Back | Next



42. Two Questions from America

A friend writing from America propounds the follow­ing two questions:

"1. Granted that Satyagraha is capable of winning India's independence, what are the chances of its being accepted as a principle of State policy in a free India ? In other words, would a strong and independent India rely on Satyagraha as a method of self-preservation, or would it lapse back to seeking refuge in the age-old institution of war, however defensive its character? To restate the question on the basis of a purely theoretic problem: Is Satyagraha likely to be accepted only in an uphill battle, when the phenomenon of martyrdom is fully effective, or is it also to be the instrument of a sovereign authority which has neither the need nor the scope of behaving on the principle of martyrdom?

2. Suppose a free India adopts Satyagraha as an instrument of State policy, how would she defend herself against probable aggression by another sovereign State? To restate the question on the basis of a purely theoretic problem: What would be the Satyagrahic action-patterns to meet the invading army at the frontier? What kind of resistance can be offered the opponent before a common area of action, such as the one now existing in India between the Indian nationalists and the British government, is established? Or should the Satyagrahis withhold their action until after the opponent has taken over the country?"

The questions are admittedly theoretical. They are also premature for the reason that I have not mastered the whole technique of non-violence. The experiment is still in the making. It is not even in its advanced stage. The nature of the experiment requires one to be satisfied with one step at a time. The distant scene is not for him to see. Therefore my answers can only be speculative.

In truth, as I have said before, now we are not having unadulterated non-violence even in our struggle to win independence.

As to the first question, I fear that the chances of non­violence being accepted as a principle of State policy are very slight, so far as I can see at present. If India does not accept non-violence as her policy after winning indepen­dence, the second question becomes superfluous.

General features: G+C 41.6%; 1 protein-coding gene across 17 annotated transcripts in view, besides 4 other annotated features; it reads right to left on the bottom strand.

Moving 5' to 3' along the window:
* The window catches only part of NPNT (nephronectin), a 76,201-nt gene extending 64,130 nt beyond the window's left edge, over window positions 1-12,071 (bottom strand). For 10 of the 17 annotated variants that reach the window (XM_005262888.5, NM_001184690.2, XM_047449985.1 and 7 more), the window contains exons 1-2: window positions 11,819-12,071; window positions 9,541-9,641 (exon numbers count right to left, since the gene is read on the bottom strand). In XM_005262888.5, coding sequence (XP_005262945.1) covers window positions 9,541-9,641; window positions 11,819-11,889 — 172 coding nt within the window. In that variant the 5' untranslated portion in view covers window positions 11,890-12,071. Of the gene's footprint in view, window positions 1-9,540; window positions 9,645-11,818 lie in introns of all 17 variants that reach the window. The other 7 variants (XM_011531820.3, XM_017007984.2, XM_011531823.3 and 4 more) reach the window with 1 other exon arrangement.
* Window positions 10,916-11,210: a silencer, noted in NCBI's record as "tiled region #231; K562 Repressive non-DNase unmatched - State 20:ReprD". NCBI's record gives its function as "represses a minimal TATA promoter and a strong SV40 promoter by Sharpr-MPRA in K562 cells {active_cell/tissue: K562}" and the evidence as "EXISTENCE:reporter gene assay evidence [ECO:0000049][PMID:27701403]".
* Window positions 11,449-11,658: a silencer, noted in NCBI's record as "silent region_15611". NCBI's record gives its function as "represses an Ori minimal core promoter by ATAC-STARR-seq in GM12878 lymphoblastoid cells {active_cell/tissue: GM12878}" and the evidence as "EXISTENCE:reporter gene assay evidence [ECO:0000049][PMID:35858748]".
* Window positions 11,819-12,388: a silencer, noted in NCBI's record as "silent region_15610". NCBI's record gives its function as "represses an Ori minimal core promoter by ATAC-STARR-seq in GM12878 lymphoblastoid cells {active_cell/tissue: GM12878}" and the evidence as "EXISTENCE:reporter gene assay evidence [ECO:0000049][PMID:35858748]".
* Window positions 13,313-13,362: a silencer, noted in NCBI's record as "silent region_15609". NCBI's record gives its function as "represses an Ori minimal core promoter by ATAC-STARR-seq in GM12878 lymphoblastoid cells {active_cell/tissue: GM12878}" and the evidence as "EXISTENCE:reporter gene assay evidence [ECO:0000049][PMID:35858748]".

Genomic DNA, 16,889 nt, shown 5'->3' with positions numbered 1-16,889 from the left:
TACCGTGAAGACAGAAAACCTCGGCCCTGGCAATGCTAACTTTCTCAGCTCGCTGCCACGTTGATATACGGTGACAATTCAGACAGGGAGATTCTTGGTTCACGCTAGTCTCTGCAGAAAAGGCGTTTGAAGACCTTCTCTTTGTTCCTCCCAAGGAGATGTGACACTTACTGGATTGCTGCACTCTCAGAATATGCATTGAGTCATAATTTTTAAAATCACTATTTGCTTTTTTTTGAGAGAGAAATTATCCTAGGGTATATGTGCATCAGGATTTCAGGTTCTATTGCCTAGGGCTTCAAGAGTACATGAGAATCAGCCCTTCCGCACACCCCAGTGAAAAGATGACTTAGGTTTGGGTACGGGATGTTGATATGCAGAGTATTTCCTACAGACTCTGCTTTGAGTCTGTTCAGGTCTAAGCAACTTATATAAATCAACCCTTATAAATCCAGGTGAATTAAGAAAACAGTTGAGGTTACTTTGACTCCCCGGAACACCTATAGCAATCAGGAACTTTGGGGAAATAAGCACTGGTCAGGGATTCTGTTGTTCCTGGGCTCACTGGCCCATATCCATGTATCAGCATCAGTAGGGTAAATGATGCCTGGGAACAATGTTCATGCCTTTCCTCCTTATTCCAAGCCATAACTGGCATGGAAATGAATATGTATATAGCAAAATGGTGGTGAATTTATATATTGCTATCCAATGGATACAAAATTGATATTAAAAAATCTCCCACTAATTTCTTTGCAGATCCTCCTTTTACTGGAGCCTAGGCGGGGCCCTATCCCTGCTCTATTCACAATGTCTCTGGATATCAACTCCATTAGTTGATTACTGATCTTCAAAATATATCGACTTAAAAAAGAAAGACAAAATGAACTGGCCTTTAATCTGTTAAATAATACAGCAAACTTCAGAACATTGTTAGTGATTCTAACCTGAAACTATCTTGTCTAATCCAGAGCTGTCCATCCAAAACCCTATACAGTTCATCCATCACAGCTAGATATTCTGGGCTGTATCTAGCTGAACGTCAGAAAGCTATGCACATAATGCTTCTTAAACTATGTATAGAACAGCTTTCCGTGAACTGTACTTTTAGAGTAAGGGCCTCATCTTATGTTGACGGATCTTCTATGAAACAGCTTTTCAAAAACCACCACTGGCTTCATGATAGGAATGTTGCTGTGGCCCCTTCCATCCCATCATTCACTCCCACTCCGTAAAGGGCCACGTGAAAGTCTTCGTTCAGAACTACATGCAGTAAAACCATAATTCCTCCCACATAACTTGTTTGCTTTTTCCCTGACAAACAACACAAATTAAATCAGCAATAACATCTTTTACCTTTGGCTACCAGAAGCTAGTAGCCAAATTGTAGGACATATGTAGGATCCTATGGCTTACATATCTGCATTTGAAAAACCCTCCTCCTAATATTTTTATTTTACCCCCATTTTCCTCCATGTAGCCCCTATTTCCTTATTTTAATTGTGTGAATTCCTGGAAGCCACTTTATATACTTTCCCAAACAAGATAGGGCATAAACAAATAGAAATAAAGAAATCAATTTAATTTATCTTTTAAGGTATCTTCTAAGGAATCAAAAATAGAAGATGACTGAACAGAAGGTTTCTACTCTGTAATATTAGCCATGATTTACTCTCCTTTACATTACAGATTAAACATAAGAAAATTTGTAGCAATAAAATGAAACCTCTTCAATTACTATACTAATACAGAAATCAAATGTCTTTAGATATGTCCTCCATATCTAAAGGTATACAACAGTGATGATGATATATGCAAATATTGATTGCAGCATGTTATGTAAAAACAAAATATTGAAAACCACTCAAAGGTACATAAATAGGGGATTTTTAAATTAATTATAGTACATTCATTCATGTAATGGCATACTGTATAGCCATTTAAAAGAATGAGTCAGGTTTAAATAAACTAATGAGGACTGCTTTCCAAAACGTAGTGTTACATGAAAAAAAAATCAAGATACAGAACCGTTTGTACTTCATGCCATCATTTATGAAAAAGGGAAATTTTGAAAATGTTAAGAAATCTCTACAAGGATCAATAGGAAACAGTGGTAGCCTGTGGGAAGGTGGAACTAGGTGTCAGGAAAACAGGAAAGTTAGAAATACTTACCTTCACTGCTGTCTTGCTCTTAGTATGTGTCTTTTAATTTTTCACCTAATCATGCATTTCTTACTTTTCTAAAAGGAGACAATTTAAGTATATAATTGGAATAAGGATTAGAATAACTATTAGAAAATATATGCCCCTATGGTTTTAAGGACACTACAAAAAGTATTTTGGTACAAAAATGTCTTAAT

But I may state my own individual view of the potency of non-violence. I believe that a State can be administered on a non-violent basis, if the vast majority of the people are non-violent. So far as I know, India is the only country which has a possibility of being such a State. I am conducting my experiment in that faith. Supposing, therefore, that India attained independence through pure non-vio­lence, India could retain it too by the same means. A non­violent man or society does not anticipate or provide for attacks from without. On the contrary, such a person or society firmly believes that nobody is going to disturb them. If the worst happens, there are two ways open to non-violence. To yield possession, but non-co-operate with the aggressor. Thus supposing that a modern edition of Nero descended upon India, the representatives of the State will let him in, but tell him that he will get no assistance from the people. They will prefer death to sub­mission. The second way would be non-violent resistance by the people who have been trained in the non-violent way. They would offer themselves unarmed as fodder for the aggressor's cannons. The underlying belief in either case is that even a Nero is not devoid of a heart. The unexpected spectacle of endless rows upon rows of men and women simply dying rather than surrender to the will of an aggressor must ultimately melt him and his soldiery. Practically speaking, there will be probably no greater loss in men than if forcible resistance was offer­ed; there will be no expenditure in armaments and fortifications. The non-violent training received by the people will add inconceivably to their height. Such men and women will have shown personal bravery of a type far superior to that shown in armed warfare. In each case the bravery consists in dying, not in killing. Lastly, there is no such thing as defeat in non-violent resistance. That such a thing has not happened before is no answer to my speculation. I have drawn no impossible picture. History is replete with instances of individual non-violence of the type I have mentioned. There is no warrant for saying or thinking that a group of men and women cannot by sufficient training act non-violently as a group or nation. Indeed the sum total of the experience of mankind is that men somehow or other live on, from which fact I infer that it is the law of love that rules mankind. Had violence, i.e. hate, ruled us, we should have become extinct long ago. And yet the tragedy of it is that the so-called civilized men and nations conduct themselves as if the basis of society was violence. It gives me ineffable joy to make experiments proving that love is the supreme and only law of life. Much evidence to the contrary cannot shake my faith. Even the mixed non-violence of India has sup­ported it. But if it is not enough to convince an unbeliever, it is enough to incline a friendly critic to view it with favour.

Sevagram, 8-4-'40

Harijan, 13-4-1940